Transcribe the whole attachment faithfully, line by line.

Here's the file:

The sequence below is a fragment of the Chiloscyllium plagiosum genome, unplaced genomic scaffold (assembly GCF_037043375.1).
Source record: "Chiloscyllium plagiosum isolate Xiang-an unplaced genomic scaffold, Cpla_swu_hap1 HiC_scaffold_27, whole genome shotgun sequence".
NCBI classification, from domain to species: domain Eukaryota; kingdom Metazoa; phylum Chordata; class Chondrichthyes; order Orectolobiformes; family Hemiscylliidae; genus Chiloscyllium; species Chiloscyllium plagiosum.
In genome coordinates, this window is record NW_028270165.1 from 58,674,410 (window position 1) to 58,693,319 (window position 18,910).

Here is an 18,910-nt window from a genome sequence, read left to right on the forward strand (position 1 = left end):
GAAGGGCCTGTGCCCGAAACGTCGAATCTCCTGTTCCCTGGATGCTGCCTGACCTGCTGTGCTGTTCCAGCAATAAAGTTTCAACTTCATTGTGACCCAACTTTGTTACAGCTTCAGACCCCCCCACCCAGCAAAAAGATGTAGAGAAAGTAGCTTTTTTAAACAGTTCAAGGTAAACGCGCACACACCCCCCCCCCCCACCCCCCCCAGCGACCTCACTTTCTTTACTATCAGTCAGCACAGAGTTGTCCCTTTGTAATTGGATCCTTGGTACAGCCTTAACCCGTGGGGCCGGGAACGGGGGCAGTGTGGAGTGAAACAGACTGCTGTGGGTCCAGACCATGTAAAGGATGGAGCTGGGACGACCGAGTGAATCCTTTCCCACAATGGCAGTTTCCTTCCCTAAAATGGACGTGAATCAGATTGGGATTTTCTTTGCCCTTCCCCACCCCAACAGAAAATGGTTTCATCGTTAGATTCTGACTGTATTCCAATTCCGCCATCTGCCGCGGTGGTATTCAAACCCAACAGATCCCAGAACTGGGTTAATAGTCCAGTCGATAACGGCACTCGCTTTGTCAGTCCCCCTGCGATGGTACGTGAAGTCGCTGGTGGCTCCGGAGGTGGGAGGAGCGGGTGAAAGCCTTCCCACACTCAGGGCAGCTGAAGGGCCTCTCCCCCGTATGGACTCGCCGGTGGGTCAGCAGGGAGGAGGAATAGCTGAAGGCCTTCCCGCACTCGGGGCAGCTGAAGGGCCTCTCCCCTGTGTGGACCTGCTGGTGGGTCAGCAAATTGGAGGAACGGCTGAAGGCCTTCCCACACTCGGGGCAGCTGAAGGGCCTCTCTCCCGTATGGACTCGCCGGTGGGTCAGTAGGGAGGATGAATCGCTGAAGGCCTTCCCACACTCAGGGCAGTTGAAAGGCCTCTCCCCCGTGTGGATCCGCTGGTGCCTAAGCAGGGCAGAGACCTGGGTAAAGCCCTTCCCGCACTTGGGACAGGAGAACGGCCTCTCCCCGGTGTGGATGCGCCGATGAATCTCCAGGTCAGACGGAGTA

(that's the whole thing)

The sequence below is a fragment of the Chiloscyllium plagiosum genome, unplaced genomic scaffold (assembly GCF_037043375.1).
Source record: "Chiloscyllium plagiosum isolate Xiang-an unplaced genomic scaffold, Cpla_swu_hap1 HiC_scaffold_27, whole genome shotgun sequence".
NCBI classification, from domain to species: domain Eukaryota; kingdom Metazoa; phylum Chordata; class Chondrichthyes; order Orectolobiformes; family Hemiscylliidae; genus Chiloscyllium; species Chiloscyllium plagiosum.
In genome coordinates, this window is record NW_028270165.1 from 58,674,410 (window position 1) to 58,693,319 (window position 18,910).

Here is an 18,910-nt window from a genome sequence, read left to right on the forward strand (position 1 = left end):
GAAGGGCCTGTGCCCGAAACGTCGAATCTCCTGTTCCCTGGATGCTGCCTGACCTGCTGTGCTGTTCCAGCAATAAAGTTTCAACTTCATTGTGACCCAACTTTGTTACAGCTTCAGACCCCCCCACCCAGCAAAAAGATGTAGAGAAAGTAGCTTTTTTAAACAGTTCAAGGTAAACGCGCACACACCCCCCCCCCCCACCCCCCCCAGCGACCTCACTTTCTTTACTATCAGTCAGCACAGAGTTGTCCCTTTGTAATTGGATCCTTGGTACAGCCTTAACCCGTGGGGCCGGGAACGGGGGCAGTGTGGAGTGAAACAGACTGCTGTGGGTCCAGACCATGTAAAGGATGGAGCTGGGACGACCGAGTGAATCCTTTCCCACAATGGCAGTTTCCTTCCCTAAAATGGACGTGAATCAGATTGGGATTTTCTTTGCCCTTCCCCACCCCAACAGAAAATGGTTTCATCGTTAGATTCTGACTGTATTCCAATTCCGCCATCTGCCGCGGTGGTATTCAAACCCAACAGATCCCAGAACTGGGTTAATAGTCCAGTCGATAACGGCACTCGCTTTGTCAGTCCCCCTGCGATGGTACGTGAAGTCGCTGGTGGCTCCGGAGGTGGGAGGAGCGGGTGAAAGCCTTCCCACACTCAGGGCAGCTGAAGGGCCTCTCCCCCGTATGGACTCGCCGGTGGGTCAGCAGGGAGGAGGAATAGCTGAAGGCCTTCCCGCACTCGGGGCAGCTGAAGGGCCTCTCCCCTGTGTGGACCTGCTGGTGGGTCAGCAAATTGGAGGAACGGCTGAAGGCCTTCCCACACTCGGGGCAGCTGAAGGGCCTCTCTCCCGTATGGACTCGCCGGTGGGTCAGTAGGGAGGATGAATCGCTGAAGGCCTTCCCACACTCAGGGCAGTTGAAAGGCCTCTCCCCCGTGTGGATCCGCTGGTGCCTAAGCAGGGCAGAGACCTGGGTAAAGCCCTTCCCGCACTTGGGACAGGAGAACGGCCTCTCCCCGGTGTGGATGCGCCGATGAATCTCCAGGTCAGACGGAGTA